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Did you ever see, that MediaElement “eats” about 30% of CPU while playing movie in WPF? Did you thought, that you can display live camera capture in WPF with 60 fps full screen (I have really high resolution 1920×1200) and 2% of CPU? You did not? Let’s see how it can be done. Today we’ll create simple WebCam player control that can show you live video capturing with high frame rate. In order to do it, we’ll use DirectShow, WPF and make them work together.
You, probably do not believe me. Let’s start. In order to build this application, we need to make DirectDraw working in C# managed code. We can use DirectShow.NET, but this time we’ll do it manually. Why? because I love to do things manually. So let’s understand what we need? Actually, not very much: one Sample Grabber (ISampleGrabber) and one Device input filter(IBaseFilter). Both we should connvert with Graph Builder (IGraphBuilder) and point to some grabber implementation (ISampleGrabberCB). Also, we do not want DirectShow to render video for use, thus we’ll send it’s default Video Window (IVideoWindow) to null with no AutoShow and then run the controller (IMediaControl). Do you tired enough to lost me? Let’s see the code. One Filter graph with one Device Filter and one Sample grabber.
graph = Activator.CreateInstance(Type.GetTypeFromCLSID(FilterGraph)) as IGraphBuilder;
sourceObject = FilterInfo.CreateFilter(deviceMoniker);
grabber = Activator.CreateInstance(Type.GetTypeFromCLSID(SampleGrabber)) as ISampleGrabber;
grabberObject = grabber as IBaseFilter;
Set media type for our grabber
using (AMMediaType mediaType = new AMMediaType())
mediaType.MajorType = MediaTypes.Video;
mediaType.SubType = MediaSubTypes.RGB32;
And then connect device filter to out pin and grabber to in pin. Then get capabilities of video received (thiss stuff come from your web camera manufacturer)
if (graph.Connect(sourceObject.GetPin(PinDirection.Output, 0), grabberObject.GetPin(PinDirection.Input, 0)) >= 0)
if (grabber.GetConnectedMediaType(mediaType) == 0)
VideoInfoHeader header = (VideoInfoHeader)Marshal.PtrToStructure(mediaType.FormatPtr, typeof(VideoInfoHeader));
capGrabber.Width = header.BmiHeader.Width;
capGrabber.Height = header.BmiHeader.Height;
Out pin to grabber without buffering and callback to grabber object (this one will get all images from our source).
Dump output window
IVideoWindow wnd = (IVideoWindow)graph;
wnd = null;
And run the controller
control = (IMediaControl)graph;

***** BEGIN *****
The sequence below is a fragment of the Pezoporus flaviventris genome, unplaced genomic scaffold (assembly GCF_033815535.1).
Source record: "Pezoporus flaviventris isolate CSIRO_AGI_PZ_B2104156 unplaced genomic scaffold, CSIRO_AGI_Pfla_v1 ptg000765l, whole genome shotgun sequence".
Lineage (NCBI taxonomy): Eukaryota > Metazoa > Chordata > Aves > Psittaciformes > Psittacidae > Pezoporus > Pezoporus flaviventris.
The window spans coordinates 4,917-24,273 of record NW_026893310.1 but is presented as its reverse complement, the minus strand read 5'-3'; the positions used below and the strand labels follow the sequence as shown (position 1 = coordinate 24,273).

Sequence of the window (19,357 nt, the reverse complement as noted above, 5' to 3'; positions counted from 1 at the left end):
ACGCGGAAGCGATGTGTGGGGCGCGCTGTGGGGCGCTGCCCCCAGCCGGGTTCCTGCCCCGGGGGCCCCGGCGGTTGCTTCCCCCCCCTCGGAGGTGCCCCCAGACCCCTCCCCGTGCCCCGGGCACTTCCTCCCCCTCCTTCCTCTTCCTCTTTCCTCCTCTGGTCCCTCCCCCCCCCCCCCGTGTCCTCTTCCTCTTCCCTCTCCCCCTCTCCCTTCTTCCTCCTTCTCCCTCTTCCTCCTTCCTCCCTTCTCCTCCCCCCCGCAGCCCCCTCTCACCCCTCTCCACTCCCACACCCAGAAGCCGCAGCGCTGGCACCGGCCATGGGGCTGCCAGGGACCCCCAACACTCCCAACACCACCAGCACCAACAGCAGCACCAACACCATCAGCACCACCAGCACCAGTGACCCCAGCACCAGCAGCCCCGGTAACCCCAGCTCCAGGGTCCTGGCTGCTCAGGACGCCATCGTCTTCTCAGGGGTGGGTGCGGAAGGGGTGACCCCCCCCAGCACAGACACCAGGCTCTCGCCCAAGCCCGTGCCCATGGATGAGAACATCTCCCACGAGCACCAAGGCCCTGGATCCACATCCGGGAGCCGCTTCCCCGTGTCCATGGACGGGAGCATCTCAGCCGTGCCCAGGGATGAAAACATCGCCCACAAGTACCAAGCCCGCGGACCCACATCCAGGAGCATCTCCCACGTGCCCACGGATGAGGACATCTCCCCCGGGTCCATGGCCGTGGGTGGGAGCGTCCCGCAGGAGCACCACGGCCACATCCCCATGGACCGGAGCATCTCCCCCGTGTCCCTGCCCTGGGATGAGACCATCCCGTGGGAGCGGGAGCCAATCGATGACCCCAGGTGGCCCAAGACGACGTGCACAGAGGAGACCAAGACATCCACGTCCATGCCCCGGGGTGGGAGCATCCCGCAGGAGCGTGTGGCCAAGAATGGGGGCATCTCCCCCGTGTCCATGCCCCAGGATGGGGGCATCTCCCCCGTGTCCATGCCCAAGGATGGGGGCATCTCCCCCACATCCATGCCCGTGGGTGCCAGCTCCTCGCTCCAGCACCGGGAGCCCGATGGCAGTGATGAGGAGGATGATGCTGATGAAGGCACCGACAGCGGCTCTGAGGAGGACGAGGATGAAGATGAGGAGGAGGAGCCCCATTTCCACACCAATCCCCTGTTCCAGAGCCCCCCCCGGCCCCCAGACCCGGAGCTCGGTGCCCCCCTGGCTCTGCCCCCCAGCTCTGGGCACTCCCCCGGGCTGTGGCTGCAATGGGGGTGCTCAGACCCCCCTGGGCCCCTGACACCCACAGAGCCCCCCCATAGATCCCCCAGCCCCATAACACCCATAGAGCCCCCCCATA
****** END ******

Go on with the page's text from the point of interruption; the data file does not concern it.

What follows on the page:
We done. Now our video is captured and can be accessed from BufferCB method of ISampleGrabberCB. Next step is to do WPF related stuff
First of all, we’ll use InteropBitmap. This one will provide us with real performance bust. So, one our DirectShow graph is ready and we know result image capabilities, we can create memory section and map it in order to provide ISampleGrabberCB with place to put images. This will be always the same pointer, so all we have to do is to .Invalidate interop image.
if (capGrabber.Width != default(int) && capGrabber.Height != default(int))
uint pcount = (uint)(capGrabber.Width * capGrabber.Height * PixelFormats.Bgr32.BitsPerPixel / 8);
section = CreateFileMapping(new IntPtr(-1), IntPtr.Zero, 0x04, 0, pcount, null);
map = MapViewOfFile(section, 0xF001F, 0, 0, pcount);
BitmapSource = System.Windows.Interop.Imaging.CreateBitmapSourceFromMemorySection(section, capGrabber.Width, capGrabber.Height, PixelFormats.Bgr32,
capGrabber.Width * PixelFormats.Bgr32.BitsPerPixel / 8, 0) as InteropBitmap;
capGrabber.Map = map;
if (OnNewBitmapReady != null)
Now in capGrabber (ISampleGrabberCB) we’ll copy buffer, comes from our webcam to the mapped location for WPF usage
public int BufferCB(double sampleTime, IntPtr buffer, int bufferLen)
if (Map != IntPtr.Zero)
CopyMemory(Map, buffer, bufferLen);
All we have to do is to call InteropBitmap.Invalidate() each frame to reread the image bytes from the mapped section.
if (BitmapSource != null)
How do display all this stuff? Simple – subclass from Image and set it’s Source property with the interop bitmap.
public class CapPlayer : Image,IDisposable
void _device_OnNewBitmapReady(object sender, EventArgs e)
this.Source = _device.BitmapSource;
Now, the usage from XAML is really simple
We done 🙂 As always, download full source code for this article
…and be good people and don’t tell anymore, that WPF performance in terms of imaging is sucks 🙂
P.S. small ‘r’ if you have more, then one WebCam connected. Inside CapDevice class there is member, public static FilterInfo DeviceMonikes, that provides you with all DirectShow devices installed. So, the only thing you should do in order to change the device is to set deviceMoniker = DeviceMonikes.MonikerString; with the moniker of your device. This sample works with first one.